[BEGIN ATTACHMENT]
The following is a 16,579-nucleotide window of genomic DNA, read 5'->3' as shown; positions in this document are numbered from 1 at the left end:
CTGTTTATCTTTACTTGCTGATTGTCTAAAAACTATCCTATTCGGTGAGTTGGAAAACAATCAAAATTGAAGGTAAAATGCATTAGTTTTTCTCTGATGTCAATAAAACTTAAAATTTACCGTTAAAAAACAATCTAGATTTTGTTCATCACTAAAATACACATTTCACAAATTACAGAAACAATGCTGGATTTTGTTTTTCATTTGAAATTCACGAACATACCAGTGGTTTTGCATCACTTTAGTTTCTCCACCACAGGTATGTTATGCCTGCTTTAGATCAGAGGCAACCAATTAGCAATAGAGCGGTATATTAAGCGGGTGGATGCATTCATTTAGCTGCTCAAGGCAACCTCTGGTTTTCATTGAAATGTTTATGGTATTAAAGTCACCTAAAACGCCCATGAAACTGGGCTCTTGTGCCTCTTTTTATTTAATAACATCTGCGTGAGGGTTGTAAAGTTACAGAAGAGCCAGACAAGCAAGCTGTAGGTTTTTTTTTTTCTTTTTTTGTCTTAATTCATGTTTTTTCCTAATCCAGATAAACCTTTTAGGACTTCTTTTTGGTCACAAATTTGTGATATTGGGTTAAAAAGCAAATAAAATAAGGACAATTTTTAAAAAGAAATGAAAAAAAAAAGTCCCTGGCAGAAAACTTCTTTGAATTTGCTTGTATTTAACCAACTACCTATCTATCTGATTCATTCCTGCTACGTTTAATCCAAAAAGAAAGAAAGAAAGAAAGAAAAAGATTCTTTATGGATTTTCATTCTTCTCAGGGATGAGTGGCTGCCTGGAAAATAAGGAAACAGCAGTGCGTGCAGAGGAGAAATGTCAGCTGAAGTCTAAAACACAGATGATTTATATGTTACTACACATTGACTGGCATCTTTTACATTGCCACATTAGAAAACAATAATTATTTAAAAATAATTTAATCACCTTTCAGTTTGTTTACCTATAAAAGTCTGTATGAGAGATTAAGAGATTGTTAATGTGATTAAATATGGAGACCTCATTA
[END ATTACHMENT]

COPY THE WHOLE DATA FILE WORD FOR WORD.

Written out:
The following is a 16,579-nucleotide window of genomic DNA, read 5'->3' as shown; positions in this document are numbered from 1 at the left end:
CTGTTTATCTTTACTTGCTGATTGTCTAAAAACTATCCTATTCGGTGAGTTGGAAAACAATCAAAATTGAAGGTAAAATGCATTAGTTTTTCTCTGATGTCAATAAAACTTAAAATTTACCGTTAAAAAACAATCTAGATTTTGTTCATCACTAAAATACACATTTCACAAATTACAGAAACAATGCTGGATTTTGTTTTTCATTTGAAATTCACGAACATACCAGTGGTTTTGCATCACTTTAGTTTCTCCACCACAGGTATGTTATGCCTGCTTTAGATCAGAGGCAACCAATTAGCAATAGAGCGGTATATTAAGCGGGTGGATGCATTCATTTAGCTGCTCAAGGCAACCTCTGGTTTTCATTGAAATGTTTATGGTATTAAAGTCACCTAAAACGCCCATGAAACTGGGCTCTTGTGCCTCTTTTTATTTAATAACATCTGCGTGAGGGTTGTAAAGTTACAGAAGAGCCAGACAAGCAAGCTGTAGGTTTTTTTTTTTCTTTTTTTGTCTTAATTCATGTTTTTTCCTAATCCAGATAAACCTTTTAGGACTTCTTTTTGGTCACAAATTTGTGATATTGGGTTAAAAAGCAAATAAAATAAGGACAATTTTTAAAAAGAAATGAAAAAAAAAAGTCCCTGGCAGAAAACTTCTTTGAATTTGCTTGTATTTAACCAACTACCTATCTATCTGATTCATTCCTGCTACGTTTAATCCAAAAAGAAAGAAAGAAAGAAAGAAAAAGATTCTTTATGGATTTTCATTCTTCTCAGGGATGAGTGGCTGCCTGGAAAATAAGGAAACAGCAGTGCGTGCAGAGGAGAAATGTCAGCTGAAGTCTAAAACACAGATGATTTATATGTTACTACACATTGACTGGCATCTTTTACATTGCCACATTAGAAAACAATAATTATTTAAAAATAATTTAATCACCTTTCAGTTTGTTTACCTATAAAAGTCTGTATGAGAGATTAAGAGATTGTTAATGTGATTAAATATGGAGACCTCATTA